Tuesday, October 12, 2021

Unbridled joy

I found a copy of a 5th Dimension record in a dollar bin and have been digging "Light Sings" as our northern light packs it in for the long winter. Quality effortless Joe Osborn bass line for the ages, snaking all around the various melodies going on.

This variety-show appearance is (1) maximum 1971 and (2) also pretty awesome. I am always in awe of people who can make it look like they are having the time of their lives at all times. The joy joy joy joy down in their heart.


The Umbrellas' "Pictures" videos is an interesting study in this phenomenon. The three people not wearing a dress in the video are standing dead still, the drummer occasionally hamming it up a bit (and creating time-lapse balloon animals), but the female guitarist/singer is exuding unbridled joy throughout. Is this a function of the socially distanced separate filming? A function of their not wearing coordinated outfits?

Sometimes I wish I could exude unbridled joy at all times. But man, too much of the time these panels from an Ivan Brunetti comic come to mind:




Tuesday, October 5, 2021

The Servants, unexpected moments, cheap old man rantings

The Servants' album Small Time is pretty great. Due to lack of funding, they ended up doing these songs as basically demos and they never went anywhere, but they sound great as a result. Certainly much better than if they had received a coat of George H.W.-era audio sheen. Perfect intimate low-key sound quality, a hard-working Boss Dr. Rhythm playing everything it knows and an Octave Cat synthesizer blorping out weird little bloops, songs that are sneaky and smart without announcing how sneaky and smart they are. It gets stuck in my head a lot.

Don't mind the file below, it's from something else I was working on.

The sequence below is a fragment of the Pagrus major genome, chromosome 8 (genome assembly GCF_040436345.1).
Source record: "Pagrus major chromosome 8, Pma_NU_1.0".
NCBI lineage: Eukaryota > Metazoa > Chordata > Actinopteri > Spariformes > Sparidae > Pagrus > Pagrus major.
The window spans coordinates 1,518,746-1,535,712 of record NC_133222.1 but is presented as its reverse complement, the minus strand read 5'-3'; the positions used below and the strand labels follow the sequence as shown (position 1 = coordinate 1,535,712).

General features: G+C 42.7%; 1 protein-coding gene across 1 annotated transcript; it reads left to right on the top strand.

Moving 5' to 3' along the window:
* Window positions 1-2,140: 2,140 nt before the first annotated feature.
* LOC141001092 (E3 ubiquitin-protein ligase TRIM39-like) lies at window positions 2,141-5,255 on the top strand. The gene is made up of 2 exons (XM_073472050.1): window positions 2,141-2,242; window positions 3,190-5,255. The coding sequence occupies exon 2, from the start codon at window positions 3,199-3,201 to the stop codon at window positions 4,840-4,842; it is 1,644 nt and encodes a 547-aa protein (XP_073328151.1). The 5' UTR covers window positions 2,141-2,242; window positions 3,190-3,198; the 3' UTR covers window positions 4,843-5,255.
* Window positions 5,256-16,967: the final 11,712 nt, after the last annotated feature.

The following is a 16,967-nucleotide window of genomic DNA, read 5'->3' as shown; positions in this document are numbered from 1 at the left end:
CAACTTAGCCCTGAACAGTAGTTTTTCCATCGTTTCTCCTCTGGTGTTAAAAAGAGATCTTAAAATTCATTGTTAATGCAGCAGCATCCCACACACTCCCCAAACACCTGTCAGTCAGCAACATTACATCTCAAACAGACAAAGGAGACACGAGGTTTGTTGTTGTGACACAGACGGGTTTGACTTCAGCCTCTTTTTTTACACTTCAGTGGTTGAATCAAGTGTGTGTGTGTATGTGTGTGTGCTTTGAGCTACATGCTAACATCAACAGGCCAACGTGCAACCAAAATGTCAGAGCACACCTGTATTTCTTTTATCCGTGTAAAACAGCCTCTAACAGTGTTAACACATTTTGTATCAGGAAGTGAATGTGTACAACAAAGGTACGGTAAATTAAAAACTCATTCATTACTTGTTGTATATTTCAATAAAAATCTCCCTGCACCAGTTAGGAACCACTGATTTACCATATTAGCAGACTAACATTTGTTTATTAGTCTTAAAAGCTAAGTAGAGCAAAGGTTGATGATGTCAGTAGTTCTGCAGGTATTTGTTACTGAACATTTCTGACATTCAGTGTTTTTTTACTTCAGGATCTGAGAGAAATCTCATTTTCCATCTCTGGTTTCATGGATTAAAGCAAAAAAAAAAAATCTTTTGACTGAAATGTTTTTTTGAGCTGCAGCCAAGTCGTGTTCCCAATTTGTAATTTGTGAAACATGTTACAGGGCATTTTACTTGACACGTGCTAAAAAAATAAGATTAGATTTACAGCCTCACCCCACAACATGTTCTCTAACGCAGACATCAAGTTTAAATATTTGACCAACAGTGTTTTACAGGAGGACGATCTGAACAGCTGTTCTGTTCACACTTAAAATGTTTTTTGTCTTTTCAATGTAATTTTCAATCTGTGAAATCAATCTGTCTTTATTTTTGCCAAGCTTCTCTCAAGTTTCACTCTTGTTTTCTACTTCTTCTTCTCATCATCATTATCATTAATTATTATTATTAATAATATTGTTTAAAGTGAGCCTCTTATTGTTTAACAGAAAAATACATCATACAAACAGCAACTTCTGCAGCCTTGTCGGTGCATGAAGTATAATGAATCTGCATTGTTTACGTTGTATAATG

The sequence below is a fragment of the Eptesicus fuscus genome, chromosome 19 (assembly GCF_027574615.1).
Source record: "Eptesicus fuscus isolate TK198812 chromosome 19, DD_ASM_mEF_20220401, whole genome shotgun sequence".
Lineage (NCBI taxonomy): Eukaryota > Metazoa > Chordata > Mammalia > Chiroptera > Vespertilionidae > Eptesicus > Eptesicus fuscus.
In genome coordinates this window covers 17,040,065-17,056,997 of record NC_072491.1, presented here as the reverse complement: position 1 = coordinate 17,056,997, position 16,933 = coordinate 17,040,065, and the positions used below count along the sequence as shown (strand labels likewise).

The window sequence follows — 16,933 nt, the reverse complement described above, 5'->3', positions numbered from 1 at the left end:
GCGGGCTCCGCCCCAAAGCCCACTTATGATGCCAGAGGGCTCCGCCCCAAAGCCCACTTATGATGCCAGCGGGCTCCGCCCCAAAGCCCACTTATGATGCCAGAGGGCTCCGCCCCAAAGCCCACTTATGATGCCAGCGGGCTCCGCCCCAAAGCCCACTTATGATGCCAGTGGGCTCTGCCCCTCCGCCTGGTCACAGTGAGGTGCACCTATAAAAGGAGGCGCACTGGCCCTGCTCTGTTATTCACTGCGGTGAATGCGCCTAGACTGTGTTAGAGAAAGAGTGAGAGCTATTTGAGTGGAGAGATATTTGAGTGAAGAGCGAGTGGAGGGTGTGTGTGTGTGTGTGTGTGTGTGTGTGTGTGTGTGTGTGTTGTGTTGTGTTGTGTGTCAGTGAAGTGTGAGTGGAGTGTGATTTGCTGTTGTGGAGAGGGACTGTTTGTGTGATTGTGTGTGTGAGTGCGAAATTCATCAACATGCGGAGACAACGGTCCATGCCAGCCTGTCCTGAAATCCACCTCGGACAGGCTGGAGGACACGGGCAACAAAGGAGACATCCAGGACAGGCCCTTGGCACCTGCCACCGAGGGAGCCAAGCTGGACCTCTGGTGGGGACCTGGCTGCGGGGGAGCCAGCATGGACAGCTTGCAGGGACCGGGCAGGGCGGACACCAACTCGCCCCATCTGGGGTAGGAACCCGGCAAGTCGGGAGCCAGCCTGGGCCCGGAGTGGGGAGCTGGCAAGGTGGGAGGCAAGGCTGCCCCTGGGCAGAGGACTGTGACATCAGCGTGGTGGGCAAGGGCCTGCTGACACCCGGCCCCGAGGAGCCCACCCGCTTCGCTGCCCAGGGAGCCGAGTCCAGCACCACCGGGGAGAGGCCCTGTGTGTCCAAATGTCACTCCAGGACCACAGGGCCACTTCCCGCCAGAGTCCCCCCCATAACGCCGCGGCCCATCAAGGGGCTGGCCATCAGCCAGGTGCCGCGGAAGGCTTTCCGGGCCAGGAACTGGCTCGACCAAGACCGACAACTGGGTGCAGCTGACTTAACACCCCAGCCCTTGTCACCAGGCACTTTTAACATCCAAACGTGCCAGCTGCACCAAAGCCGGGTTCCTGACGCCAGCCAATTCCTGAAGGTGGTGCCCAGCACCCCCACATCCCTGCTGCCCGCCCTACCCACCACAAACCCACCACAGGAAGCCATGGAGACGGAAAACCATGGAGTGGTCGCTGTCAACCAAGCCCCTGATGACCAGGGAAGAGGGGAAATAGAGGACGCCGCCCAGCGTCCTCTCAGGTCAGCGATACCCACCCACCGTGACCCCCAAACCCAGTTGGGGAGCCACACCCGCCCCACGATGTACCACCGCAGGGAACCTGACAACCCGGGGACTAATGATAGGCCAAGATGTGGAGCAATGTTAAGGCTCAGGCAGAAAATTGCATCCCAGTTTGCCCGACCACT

In the middle of the first song, "Everybody Has a Dream," the singer lets out a little vocal "brrrip!" that comes out of nowhere. Why did he choose to do that?! And why is it so great?! Of course this makes me think of former Portland mayor Bud Clark's beloved "whoop whoop!" We need more of this sort of thing.

The album is unfortunately only available on fancypants expensive new vinyl, paired with a second disc of less-vital demos with even worse recording quality. There's a lot to be said for principled lousy sound quality - c.f. Four Gods' only single, which this reminds me of - but something about paying $25 for a record just gets me. Sigh. Bring on the CD revival already!